Amortization of prior service cost           3      3     (1 )     (1 )  (17 )     (12 )
(benefit)
Recognized net actuarial (gain) loss        32     51     12       19     19        21
Net periodic benefit cost                 $ 15   $ 46   $ 27   $   33   $ 14   $    22
Settlements, curtailments and                4      -      -        -      -         -
special termination benefits
Net periodic benefit cost after           $ 19   $ 46   $ 27   $   33   $ 14   $    22
settlements, curtailments and
special termination benefits



Benefit Plan Information


                                                  Nine months ended September 30
                                           Qualified and Non-qualified
                                                Pension Benefits          Postretirement
                                          United States   International      Benefits
(Millions)                                2007    2006    2007    2006    2007    2006

Service cost                              $ 144   $ 147   $ 89   $   88   $ 42   $    42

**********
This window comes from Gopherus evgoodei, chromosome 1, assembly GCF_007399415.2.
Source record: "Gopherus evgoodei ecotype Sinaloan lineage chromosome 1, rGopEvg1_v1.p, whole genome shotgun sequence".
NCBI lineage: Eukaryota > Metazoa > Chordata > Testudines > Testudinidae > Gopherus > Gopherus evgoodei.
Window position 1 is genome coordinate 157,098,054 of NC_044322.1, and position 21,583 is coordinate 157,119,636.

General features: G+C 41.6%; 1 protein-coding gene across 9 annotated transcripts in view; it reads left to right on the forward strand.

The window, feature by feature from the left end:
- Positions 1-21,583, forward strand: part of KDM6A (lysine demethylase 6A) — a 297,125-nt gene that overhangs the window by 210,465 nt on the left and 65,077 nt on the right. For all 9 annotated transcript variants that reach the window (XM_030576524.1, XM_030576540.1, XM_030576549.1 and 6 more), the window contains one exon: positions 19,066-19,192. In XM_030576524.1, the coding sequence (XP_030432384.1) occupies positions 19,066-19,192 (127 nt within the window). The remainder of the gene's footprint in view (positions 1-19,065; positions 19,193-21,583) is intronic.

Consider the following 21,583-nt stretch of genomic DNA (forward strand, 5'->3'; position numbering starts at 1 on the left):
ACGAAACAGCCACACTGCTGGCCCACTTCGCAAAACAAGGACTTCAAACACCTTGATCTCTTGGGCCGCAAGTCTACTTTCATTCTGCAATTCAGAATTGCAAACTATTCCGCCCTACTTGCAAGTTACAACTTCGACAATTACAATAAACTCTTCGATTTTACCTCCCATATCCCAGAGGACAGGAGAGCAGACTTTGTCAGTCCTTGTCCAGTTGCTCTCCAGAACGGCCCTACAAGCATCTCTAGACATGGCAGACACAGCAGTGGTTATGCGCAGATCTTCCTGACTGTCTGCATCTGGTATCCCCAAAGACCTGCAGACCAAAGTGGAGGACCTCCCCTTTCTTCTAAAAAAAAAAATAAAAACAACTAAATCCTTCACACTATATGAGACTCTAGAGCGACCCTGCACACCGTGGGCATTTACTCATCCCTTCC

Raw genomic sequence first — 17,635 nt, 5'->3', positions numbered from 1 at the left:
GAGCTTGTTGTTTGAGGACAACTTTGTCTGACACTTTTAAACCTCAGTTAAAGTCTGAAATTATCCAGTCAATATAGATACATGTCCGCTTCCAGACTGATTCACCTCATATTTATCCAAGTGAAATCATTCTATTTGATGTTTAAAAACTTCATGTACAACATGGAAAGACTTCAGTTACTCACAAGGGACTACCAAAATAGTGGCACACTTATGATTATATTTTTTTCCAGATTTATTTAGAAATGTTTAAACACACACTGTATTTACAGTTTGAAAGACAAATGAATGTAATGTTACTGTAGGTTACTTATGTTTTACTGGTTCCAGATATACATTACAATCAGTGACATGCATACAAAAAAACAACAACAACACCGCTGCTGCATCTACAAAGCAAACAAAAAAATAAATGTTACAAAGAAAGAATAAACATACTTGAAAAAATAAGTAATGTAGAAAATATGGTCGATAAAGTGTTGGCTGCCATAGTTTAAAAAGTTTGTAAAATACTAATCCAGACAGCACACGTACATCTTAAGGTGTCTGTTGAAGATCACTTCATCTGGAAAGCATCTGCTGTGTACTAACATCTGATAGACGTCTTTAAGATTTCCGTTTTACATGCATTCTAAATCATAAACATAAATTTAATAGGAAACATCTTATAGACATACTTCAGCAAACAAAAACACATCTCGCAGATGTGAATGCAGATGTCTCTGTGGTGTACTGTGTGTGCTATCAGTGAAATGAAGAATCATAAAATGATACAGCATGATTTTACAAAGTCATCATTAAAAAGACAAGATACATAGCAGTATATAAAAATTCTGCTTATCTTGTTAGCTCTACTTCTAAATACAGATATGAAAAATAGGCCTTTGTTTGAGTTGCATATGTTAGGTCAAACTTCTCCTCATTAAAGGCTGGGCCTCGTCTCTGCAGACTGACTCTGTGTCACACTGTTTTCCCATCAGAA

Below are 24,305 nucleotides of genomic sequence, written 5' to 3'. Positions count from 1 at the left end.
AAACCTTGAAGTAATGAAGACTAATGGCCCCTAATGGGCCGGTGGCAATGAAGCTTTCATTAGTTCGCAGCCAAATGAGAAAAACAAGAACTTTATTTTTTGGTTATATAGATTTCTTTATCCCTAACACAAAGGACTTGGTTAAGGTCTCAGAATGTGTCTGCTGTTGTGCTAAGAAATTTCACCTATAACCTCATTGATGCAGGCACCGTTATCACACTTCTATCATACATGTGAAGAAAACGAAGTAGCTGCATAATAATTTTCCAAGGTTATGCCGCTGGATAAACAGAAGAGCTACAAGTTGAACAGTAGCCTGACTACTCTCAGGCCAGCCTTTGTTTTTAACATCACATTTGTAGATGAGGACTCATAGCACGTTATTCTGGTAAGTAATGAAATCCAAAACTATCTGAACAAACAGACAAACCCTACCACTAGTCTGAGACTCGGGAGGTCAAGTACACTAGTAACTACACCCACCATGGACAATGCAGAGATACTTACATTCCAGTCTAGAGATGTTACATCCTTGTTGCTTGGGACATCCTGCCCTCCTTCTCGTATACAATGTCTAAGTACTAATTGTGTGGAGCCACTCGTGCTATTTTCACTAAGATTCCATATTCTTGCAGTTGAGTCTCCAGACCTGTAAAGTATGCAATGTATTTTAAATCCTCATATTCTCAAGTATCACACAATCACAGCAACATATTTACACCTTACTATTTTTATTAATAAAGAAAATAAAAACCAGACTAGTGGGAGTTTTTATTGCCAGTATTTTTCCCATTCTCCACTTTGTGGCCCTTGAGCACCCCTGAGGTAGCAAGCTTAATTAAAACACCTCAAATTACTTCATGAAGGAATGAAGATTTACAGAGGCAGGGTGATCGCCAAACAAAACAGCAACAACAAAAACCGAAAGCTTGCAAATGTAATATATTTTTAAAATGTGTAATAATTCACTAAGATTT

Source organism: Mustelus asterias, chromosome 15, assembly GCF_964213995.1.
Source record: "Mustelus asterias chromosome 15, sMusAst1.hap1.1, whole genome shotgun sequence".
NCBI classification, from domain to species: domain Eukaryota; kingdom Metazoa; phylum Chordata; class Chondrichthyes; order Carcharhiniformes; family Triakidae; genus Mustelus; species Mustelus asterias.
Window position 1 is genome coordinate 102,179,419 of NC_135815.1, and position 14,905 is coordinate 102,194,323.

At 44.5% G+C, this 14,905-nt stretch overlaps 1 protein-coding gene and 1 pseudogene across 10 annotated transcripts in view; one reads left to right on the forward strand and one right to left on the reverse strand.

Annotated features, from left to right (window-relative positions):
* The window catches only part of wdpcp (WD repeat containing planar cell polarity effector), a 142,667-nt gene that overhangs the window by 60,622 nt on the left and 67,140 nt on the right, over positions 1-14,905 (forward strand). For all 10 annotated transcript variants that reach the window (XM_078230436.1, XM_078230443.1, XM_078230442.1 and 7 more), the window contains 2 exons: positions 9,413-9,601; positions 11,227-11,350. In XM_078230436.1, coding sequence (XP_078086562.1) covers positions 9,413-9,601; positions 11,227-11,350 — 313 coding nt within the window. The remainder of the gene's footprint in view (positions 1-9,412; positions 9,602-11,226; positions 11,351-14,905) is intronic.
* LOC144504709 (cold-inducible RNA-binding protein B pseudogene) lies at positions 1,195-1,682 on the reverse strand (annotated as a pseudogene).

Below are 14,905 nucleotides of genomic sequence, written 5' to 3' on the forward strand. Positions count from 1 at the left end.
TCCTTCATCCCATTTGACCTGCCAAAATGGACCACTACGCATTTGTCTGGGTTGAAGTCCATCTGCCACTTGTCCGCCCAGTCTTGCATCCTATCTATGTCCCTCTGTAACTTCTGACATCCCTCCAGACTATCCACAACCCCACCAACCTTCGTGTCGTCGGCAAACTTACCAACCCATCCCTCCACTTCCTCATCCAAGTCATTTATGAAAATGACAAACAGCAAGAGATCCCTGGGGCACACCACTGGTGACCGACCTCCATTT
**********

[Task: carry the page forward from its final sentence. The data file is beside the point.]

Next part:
Interest cost                               426     405    165      129     78        78
Expected return on plan assets             (630 )  (574 ) (210 )   (173 )  (80 )     (79 )
Amortization of transition (asset)            -       -      4        3      -         -
obligation
Amortization of prior service cost           10       9     (3 )     (3 )  (53 )     (38 )
(benefit)
Recognized net actuarial (gain)              95     153     38       49     55        63
loss
Net periodic benefit cost                 $  45   $ 140   $ 83   $   93   $ 42   $    66
Settlements, curtailments and                 5       -      -        -     13         -
special termination benefits
Net periodic benefit cost after           $  50   $ 140   $ 83   $   93   $ 55   $    66
settlements, curtailments and
special termination benefits



For the nine months ended September 30, 2007, contributions totaling $371
million were made to the Company's U.S. and international pension plans and $2